On our second to the last museum visit we finally made it to the United States Holocaust Memorial Museum. Although we dealt with the idea of telling a difficult story throughout our Seminar, with the National Museum of the American Indian and the National Museum of African American History and Culture, the United States Holocaust Memorial Museum exemplified the balance between telling the truth of what happened without blaming or pointing figures. What will stick with me the most after my time spent in D.C. is the big idea that the Holocaust Museum was trying to portray that, all humans have the potential to make these horrible choices and the people making the right or the wrong choices are not inherently good or bad people. There is a lot of grey areas where some bad decisions were made with the right intentions and vice versa, some people saving the Jews were doing it for purely selfish reasons like money. Like we have heard over and over again there are always more than one side of the story.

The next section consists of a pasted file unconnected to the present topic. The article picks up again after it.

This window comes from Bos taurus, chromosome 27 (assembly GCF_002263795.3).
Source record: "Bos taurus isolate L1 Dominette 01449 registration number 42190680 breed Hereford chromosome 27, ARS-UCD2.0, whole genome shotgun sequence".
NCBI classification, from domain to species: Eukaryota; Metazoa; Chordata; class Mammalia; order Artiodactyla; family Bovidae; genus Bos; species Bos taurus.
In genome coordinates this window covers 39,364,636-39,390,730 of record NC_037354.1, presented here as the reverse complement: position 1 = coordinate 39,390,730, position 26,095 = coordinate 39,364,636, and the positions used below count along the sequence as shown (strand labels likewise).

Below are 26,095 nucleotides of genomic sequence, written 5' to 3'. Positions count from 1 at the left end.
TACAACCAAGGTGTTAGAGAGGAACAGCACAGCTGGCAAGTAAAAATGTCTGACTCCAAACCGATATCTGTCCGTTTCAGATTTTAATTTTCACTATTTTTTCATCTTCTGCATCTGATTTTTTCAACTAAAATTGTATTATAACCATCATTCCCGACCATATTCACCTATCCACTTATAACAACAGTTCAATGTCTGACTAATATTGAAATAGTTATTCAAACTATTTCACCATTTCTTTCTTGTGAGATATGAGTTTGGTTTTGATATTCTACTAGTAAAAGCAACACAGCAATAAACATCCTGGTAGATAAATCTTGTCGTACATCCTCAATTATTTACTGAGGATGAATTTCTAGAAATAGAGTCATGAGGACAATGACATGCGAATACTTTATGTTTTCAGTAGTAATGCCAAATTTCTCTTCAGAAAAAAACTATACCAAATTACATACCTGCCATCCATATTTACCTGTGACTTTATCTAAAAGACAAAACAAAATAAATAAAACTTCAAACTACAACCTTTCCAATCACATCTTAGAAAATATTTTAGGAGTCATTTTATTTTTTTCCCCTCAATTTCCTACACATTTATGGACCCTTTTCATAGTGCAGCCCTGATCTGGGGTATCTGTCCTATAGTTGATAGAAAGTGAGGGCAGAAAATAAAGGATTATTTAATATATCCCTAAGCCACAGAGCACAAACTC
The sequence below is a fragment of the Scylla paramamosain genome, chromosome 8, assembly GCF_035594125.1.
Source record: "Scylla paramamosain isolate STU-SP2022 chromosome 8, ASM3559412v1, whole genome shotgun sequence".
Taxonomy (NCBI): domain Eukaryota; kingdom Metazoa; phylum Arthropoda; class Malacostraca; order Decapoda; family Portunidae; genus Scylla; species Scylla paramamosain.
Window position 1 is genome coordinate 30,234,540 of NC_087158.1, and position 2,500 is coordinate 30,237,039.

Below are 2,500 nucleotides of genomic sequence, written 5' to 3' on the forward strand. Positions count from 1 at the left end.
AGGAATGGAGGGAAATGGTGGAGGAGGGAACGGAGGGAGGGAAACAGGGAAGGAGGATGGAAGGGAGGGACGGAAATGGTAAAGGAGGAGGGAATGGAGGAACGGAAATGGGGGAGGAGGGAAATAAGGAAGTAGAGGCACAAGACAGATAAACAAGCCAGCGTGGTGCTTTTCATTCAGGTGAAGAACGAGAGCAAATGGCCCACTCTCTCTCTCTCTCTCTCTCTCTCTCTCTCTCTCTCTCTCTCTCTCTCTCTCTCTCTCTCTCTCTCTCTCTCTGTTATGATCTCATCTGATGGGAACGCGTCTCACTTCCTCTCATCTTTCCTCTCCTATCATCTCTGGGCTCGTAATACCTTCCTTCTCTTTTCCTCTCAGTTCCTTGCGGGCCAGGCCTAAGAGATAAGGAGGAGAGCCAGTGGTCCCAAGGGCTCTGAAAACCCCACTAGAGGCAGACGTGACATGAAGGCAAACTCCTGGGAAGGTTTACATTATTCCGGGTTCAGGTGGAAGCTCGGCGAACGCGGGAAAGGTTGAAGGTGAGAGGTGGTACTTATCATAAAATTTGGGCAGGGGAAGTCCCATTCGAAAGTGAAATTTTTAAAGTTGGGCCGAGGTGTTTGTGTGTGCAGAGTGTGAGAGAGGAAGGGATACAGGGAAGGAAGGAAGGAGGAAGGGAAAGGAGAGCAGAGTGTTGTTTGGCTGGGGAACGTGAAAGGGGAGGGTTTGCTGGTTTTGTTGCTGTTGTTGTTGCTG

In addition to being able to tell a difficult story the United States Holocaust Memorial Museum also does an great job on the accessibility of parts of the exhibits. The Some Where Neighbors exhibit had audio that was playing over head with quotes from the Jews to help people with hearing disabilities there we the quotes being projected on to the screen for them to read. In addition there were short small captions near each of the objects for someone to read to understand the context of the photograph.